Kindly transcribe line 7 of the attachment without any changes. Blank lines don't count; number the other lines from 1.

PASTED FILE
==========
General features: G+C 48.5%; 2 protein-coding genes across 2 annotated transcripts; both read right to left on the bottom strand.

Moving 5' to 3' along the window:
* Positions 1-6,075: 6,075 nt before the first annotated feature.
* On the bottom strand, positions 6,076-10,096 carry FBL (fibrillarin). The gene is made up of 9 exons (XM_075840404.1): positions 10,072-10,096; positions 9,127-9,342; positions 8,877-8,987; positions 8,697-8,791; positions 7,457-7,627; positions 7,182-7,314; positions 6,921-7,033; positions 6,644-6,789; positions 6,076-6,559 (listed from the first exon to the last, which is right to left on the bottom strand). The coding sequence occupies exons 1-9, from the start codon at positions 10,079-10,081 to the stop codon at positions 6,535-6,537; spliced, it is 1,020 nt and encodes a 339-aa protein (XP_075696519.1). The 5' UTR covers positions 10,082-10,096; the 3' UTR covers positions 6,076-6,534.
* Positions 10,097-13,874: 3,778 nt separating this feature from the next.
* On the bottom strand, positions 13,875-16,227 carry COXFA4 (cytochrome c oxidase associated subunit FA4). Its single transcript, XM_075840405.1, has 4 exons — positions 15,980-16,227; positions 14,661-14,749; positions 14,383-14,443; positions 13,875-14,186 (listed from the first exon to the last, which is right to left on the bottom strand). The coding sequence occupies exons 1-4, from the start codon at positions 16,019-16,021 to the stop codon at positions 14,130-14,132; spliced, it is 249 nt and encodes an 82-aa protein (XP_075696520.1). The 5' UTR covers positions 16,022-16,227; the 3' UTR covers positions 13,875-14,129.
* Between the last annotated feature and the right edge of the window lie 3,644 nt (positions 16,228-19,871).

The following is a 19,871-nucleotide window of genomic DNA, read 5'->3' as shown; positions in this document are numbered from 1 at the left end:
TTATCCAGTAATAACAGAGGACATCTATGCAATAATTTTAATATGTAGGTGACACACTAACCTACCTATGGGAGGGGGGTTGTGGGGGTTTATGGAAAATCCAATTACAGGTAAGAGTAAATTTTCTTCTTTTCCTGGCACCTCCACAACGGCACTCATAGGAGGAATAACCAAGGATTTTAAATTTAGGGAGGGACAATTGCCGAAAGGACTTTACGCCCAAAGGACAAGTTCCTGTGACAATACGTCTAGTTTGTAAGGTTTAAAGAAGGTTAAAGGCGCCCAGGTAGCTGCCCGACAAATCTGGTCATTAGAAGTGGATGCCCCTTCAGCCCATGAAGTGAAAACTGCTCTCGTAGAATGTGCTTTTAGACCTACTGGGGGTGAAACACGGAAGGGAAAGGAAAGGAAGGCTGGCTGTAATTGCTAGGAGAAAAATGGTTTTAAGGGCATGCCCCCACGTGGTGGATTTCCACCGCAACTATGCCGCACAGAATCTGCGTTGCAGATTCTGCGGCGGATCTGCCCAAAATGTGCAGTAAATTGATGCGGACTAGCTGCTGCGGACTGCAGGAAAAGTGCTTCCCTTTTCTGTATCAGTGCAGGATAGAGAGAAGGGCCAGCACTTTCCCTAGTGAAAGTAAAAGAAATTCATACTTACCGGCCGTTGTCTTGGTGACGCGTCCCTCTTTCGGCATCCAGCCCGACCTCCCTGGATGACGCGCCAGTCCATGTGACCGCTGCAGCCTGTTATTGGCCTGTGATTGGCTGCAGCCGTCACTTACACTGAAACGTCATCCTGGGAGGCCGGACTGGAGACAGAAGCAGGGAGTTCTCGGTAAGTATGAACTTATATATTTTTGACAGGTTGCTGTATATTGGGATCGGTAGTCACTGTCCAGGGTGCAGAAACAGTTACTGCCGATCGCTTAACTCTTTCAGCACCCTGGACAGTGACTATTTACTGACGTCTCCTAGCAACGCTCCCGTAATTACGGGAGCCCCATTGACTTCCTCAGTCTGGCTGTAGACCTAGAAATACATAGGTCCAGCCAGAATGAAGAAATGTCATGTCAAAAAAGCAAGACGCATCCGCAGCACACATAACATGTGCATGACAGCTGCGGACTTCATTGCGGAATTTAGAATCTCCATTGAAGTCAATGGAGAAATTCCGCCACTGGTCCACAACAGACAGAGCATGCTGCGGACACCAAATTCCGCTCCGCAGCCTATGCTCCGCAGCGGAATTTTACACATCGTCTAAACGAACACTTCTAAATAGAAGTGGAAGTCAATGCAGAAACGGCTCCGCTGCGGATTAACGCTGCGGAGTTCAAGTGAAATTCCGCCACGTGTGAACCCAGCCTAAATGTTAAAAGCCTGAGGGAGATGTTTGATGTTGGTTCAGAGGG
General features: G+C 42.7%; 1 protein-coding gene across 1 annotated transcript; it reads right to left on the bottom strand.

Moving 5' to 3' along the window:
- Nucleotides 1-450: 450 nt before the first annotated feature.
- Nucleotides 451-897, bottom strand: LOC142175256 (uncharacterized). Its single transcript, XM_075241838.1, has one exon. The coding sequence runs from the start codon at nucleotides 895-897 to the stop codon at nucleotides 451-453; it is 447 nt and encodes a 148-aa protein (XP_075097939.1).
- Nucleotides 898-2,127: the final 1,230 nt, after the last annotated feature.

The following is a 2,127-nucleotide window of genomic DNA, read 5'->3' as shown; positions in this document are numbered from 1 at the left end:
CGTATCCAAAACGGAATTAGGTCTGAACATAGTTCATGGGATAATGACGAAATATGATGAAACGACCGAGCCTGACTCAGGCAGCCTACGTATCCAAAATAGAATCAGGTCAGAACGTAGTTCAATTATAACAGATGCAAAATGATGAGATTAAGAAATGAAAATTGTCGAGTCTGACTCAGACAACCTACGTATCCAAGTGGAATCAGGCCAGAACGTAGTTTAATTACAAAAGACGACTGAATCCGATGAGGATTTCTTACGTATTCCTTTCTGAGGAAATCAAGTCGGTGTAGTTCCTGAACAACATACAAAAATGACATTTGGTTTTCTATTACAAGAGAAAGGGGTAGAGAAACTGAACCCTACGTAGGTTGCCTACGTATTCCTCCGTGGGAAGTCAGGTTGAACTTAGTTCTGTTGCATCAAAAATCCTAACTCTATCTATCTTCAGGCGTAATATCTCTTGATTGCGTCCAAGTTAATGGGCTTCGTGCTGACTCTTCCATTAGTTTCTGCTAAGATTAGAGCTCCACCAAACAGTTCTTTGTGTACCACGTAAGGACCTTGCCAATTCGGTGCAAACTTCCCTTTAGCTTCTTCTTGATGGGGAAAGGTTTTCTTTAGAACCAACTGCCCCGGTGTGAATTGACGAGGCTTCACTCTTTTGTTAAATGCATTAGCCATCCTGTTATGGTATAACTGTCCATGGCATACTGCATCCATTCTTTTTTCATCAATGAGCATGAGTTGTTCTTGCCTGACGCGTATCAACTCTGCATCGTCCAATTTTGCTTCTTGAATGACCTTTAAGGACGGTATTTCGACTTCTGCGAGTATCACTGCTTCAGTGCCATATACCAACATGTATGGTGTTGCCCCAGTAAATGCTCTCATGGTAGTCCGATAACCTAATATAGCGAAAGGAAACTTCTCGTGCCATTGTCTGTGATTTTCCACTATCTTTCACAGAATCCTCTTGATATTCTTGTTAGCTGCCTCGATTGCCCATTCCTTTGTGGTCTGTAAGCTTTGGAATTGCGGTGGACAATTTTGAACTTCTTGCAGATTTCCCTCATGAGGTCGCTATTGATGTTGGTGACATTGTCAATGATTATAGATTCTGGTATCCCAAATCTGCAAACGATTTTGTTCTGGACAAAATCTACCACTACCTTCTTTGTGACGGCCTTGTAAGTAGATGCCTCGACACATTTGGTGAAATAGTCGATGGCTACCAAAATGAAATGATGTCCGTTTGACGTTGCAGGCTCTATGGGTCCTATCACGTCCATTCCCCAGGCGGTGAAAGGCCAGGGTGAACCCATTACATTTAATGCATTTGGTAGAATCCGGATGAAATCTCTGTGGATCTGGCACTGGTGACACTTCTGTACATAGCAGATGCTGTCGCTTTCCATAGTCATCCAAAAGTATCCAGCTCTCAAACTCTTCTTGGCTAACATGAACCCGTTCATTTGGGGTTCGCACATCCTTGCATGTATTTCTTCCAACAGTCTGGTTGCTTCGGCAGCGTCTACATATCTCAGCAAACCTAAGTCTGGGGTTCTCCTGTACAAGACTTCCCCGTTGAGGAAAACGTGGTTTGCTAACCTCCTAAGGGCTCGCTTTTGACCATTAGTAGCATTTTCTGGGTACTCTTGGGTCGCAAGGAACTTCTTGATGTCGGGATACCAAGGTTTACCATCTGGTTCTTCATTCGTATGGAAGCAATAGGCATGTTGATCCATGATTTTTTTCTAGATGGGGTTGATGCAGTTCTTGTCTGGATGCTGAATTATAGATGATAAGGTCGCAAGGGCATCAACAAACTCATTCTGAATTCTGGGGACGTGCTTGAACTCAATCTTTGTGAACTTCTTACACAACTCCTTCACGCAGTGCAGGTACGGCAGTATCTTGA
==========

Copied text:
* Between the last annotated feature and the right edge of the window lie 3,644 nt (positions 16,228-19,871).